In 2011 it was reported that vast amounts of water vapor in a cloud-like phenomenon are around this quasar, the oldest and largest mass of water in the known universe- 140 trillion times more water than that held in all of Earth's oceans combined. The water vapor clouds are spiraling around a 20 billion solar mass supermassive black hole that is also one of the largest known black holes so far. Its discovery shows that water has been prevalent in the known universe for nearly its entire existence- to 1.6 billion years after the Big Bang, 1 billion years earlier than any previous discovery.[8][9][7]

References[edit]

  1. ^ a b c d "Basic data: QSO J0831+5245 — Quasar". SIMBAD. Centre de Données astronomiques de Strasbourg. Retrieved 8 April 2014. 
  2. ^ a b "Results for IRAS F08279+5255". NASA/IPAC Extragalactic Database. Retrieved 8 April 2014. 
  3. ^ a b Wright, Edward L. (December 2006). "A Cosmology Calculator for the World Wide Web". The Publications of the Astronomical Society of the Pacific 118 (850): 1711–1715. Bibcode:2006PASP..118.1711W. doi:10.1086/510102. "Ned Wright's Javascript Cosmology Calculator". Retrieved 8 April 2014.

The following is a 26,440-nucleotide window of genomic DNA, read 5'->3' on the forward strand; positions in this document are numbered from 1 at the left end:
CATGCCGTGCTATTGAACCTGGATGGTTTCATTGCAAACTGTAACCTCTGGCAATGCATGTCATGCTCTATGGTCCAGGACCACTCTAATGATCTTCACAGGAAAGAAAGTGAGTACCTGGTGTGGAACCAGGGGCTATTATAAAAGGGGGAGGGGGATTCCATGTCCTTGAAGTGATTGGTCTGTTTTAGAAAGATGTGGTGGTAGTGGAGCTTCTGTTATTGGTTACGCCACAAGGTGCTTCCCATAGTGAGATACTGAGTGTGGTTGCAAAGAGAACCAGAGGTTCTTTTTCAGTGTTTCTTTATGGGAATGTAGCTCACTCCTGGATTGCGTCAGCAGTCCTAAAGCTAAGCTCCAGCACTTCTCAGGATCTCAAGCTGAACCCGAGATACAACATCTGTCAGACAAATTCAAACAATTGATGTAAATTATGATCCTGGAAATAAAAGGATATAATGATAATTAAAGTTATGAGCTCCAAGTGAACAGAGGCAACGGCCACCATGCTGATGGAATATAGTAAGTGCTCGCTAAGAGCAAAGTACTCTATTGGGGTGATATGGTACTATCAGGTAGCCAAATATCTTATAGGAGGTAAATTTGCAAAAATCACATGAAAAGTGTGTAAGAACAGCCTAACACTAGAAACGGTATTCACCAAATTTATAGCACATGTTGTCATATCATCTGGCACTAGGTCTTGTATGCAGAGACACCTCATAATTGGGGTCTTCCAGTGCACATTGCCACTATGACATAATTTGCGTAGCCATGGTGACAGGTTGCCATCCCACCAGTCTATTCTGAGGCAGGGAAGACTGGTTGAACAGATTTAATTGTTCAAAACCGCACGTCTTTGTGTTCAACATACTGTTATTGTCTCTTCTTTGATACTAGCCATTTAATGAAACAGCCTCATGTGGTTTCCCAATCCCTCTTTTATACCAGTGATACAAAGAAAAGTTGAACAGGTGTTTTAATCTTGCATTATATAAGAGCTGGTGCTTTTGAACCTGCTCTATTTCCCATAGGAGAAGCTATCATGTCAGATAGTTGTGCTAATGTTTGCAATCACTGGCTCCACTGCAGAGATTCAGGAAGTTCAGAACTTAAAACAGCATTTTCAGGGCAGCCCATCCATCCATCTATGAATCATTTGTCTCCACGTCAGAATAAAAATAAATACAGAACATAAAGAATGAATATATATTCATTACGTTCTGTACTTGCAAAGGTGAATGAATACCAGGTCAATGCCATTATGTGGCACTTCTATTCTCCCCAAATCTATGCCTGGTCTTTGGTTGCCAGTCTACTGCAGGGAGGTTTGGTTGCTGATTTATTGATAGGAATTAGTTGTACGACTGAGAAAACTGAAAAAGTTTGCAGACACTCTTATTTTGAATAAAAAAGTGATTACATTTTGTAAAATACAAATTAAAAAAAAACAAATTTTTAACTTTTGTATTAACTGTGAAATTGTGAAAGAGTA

4. ^ a b Irwin, Michael J.; Ibata, Rodrigo A.; Lewis, Geraint F.; Totten, Edward J. (1998). "APM 08279+5255: An Ultraluminous Broad Absorption Line Quasar at a Redshift z = 3.87". The Astrophysical Journal 505 (2): 529–535. arXiv:astro-ph/9806171. Bibcode:1998ApJ...505..529I. doi:10.1086/306213. 
  5. ^ Ibata, Rodrigo A.; Lewis, Geraint F.; Irwin, Michael J. et al. (1999). "NICMOS and VLA Observations of the Gravitationally Lensed Ultraluminous BAL Quasar APM 08279+5255: Detection of a Third Image". The Astronomical Journal 118 (5): 1922–1930. Bibcode:1999AJ....118.1922I. doi:10.1086/301111. 
  6. ^ Lewis, Geraint F.; Ibata, Rodrigo A.; Ellison, Sara L. et al. (2002). "Spatially resolved STIS spectra of the gravitationally lensed broad absorption line quasar APM08279+5255: the nature of component C and evidence for microlensing". Monthly Notices of the Royal Astronomical Society 334 (1): L7–L10. Bibcode:2002MNRAS.334L...7L. doi:10.1046/j.1365-8711.2002.05700.x. 
  7. ^ a b c Riechers, Dominik A.; Walter, Fabian; Carilli, Christopher L.; Lewis, Geraint F. (2009). "Imaging The Molecular Gas in a z = 3.9 Quasar Host Galaxy at 0."3 Resolution: A Central, Sub-Kiloparsec Scale Star Formation Reservoir in APM 08279+5255". The Astrophysical Journal 690 (1): 463–485. arXiv:0809.0754. Bibcode:2009ApJ...690..463R. doi:10.1088/0004-637X/690/1/463. 
  8. ^ Bradford, C. M.; Bolatto, A. D.; Maloney, P. R.; et al. (2011). "The Water Vapor Spectrum of APM 08279+5255: X-Ray Heating and Infrared Pumping over Hundreds of Parsecs". The Astrophysical Journal 741 (2): L37 (6 pp.). Bibcode:2011ApJ...741L..37B. doi:10.1088/2041-8205/741/2/L37. 
  9. ^ "APM 08279+5255 - The Largest Water Mass In The Universe (So Far)". Science 2.0. July 22, 2011. 

External links[edit]